South Korea is often mentioned as among the ‘Four Asian Tigers,’ joining Hong Kong, Singapore, and Taiwan. These so-called ‘tigers’ are labeled such because their highly developed economies experienced growth rates of 7 percent or greater per annum from the 1960s until the 1990s. In 1997, the Asian financial crisis was hard on Hong Kong’s financial markets while Singapore and Taiwan were relatively unharmed. The story was different, however, in South Korea where the stock market collapsed and unemployment increased. South Korea’s economy has since tripled its per capita GDP and has become an archetype of success to outsiders.
The transformation of the Republic of Korea into an economic and political powerhouse should come as a surprise to those who are familiar with the peninsula’s history. Torn apart by the Korean War, North and South Korea pursued completely different trajectories to development yet each path is overshadowed by the legacies of the past because each half of the peninsula expends large sums of money maintaining standing military forces that are ready at a moment’s notice to reignite the Korean War all over again.
While the Democratic People’s Republic of Korea pursued a Stalinist-model of development, South Korea experienced a series of military dictatorships and state-led development under the dictatorship of Park Chung-hee.
The Korean War had devastated North and South Korea and ripped apart regions that were a united entity for many generations. The North was rich in mineral resources while the South held most of the country’s arable land.
Prior to the Korean War, Korea was under the colonial rule of the Japanese, who renamed members of the population as well as entire cities trying to make ethnic Koreans into ethnic Japanese. The trauma of generations of war, oppression, and then division would lead many to rightly conclude that South Korea’s rise is an economic miracle.
Seoul, the capital of South Korea, is among the most modern cities in the world: bustling with people, commerce, and technology, it is both a showcase and a model for the future.
After the Korean War, the South was among the poorest countries in the world with income levels on par with African nations recently liberated from colonialism; yet, by the end of 2011 it was richer on average than the member states of the European Union. This gives South Korea the distinction of being one of the few states that has risen from aid-based to wealth within a relatively short time.
It is touted by economists as a model for others because South Korea successfully transitioned from a brutal military dictatorship to a parliamentary democracy and ranks, along with Japan, as among the most liberal East Asian states.
Under the administration of former Hyundai Chief Executive Officer now President of South Korea, Lee Myung-bak, South Korea has expanded progressive social policies as well as the social welfare system.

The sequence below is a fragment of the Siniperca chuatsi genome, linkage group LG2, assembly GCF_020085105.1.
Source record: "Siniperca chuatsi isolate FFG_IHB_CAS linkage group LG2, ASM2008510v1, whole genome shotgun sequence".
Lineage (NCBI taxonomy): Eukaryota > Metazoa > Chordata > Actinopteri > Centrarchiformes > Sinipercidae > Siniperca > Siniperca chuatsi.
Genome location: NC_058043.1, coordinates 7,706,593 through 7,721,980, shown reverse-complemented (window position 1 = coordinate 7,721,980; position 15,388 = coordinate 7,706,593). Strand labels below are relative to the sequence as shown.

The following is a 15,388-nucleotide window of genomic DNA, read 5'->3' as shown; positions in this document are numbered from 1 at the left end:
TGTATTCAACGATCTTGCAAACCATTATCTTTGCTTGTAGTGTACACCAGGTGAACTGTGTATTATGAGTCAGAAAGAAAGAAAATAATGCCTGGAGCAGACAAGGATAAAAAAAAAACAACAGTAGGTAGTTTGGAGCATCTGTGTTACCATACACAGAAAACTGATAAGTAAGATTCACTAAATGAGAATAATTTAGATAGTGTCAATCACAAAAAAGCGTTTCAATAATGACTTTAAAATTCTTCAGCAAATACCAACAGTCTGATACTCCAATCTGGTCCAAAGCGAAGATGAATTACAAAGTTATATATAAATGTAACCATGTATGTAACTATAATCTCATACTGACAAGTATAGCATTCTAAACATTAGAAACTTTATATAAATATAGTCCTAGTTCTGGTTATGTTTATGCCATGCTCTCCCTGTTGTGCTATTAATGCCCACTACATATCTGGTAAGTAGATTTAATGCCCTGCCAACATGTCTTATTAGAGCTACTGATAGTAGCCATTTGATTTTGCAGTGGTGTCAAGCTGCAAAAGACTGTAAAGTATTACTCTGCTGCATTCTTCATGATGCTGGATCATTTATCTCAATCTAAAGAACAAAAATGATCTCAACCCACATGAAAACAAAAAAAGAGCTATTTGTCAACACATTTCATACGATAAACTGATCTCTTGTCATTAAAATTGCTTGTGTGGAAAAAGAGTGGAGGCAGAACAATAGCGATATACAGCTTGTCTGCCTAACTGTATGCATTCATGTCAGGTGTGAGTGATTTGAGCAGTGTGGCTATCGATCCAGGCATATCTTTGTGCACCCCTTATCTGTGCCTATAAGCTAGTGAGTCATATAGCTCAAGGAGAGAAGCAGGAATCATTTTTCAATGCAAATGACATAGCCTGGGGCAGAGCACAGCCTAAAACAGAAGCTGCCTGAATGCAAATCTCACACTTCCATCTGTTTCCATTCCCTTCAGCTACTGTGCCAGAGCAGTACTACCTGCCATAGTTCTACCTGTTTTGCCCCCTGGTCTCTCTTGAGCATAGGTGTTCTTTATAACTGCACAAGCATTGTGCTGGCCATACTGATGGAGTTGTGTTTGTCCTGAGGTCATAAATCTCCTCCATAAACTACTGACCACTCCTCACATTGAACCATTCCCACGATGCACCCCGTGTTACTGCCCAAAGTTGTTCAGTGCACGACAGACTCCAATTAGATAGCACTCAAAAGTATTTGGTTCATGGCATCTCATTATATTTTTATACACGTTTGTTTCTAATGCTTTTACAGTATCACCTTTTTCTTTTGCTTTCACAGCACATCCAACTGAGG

All of this growth is part of Korea’s ‘catching-up’ phase of development: it is how the nation handles the future that will decide whether Korea’s economy continues to rise. For example, after besting its rivals, Korea will need to rely more on innovation to continue its successful trajectory. This introduces an element of trial-and-error heretofore foreign to an economy that has modeled itself on the successes of others.
The Korean workforce is highly trained and educated. Both to its advantage and its disadvantage, its economy is dominated by large, all-powerful chaebol that squeeze out smaller firms from competition. Mirroring this, its civil society is marked by strong family ties. As time marches forward, this model will come increasingly under strain as social mobility both geographically and economically places strains on traditional social models.
While employing only 25% of the workforce, South Korea’s chaebol form 50% of the nation’s economic output. Conglomerates like the chaebol exist in other nations, but few have the resilience nor use the same methodical, relentless success of the South Korean conglomerates. One worrying problem with the all-powerful chaebol is that many executives within the leadership at these firms are dependent upon the founding families for their positions through patronage networks. The tradition of keeping these companies within the family puts major portions of South Korea’s economy at risk depending upon the successor’s business acumen.
Additionally, as argued earlier, one challenge in continuing growth is innovation and there is evidence that the chaebol system stifles innovation and does not promote it because it is a system inherently designed to limit risk. Limiting risks limits opportunities for growth and increases the likelihood that poor business models, products, or leadership will become calcified, contributing to the firm’s long-term stagnation.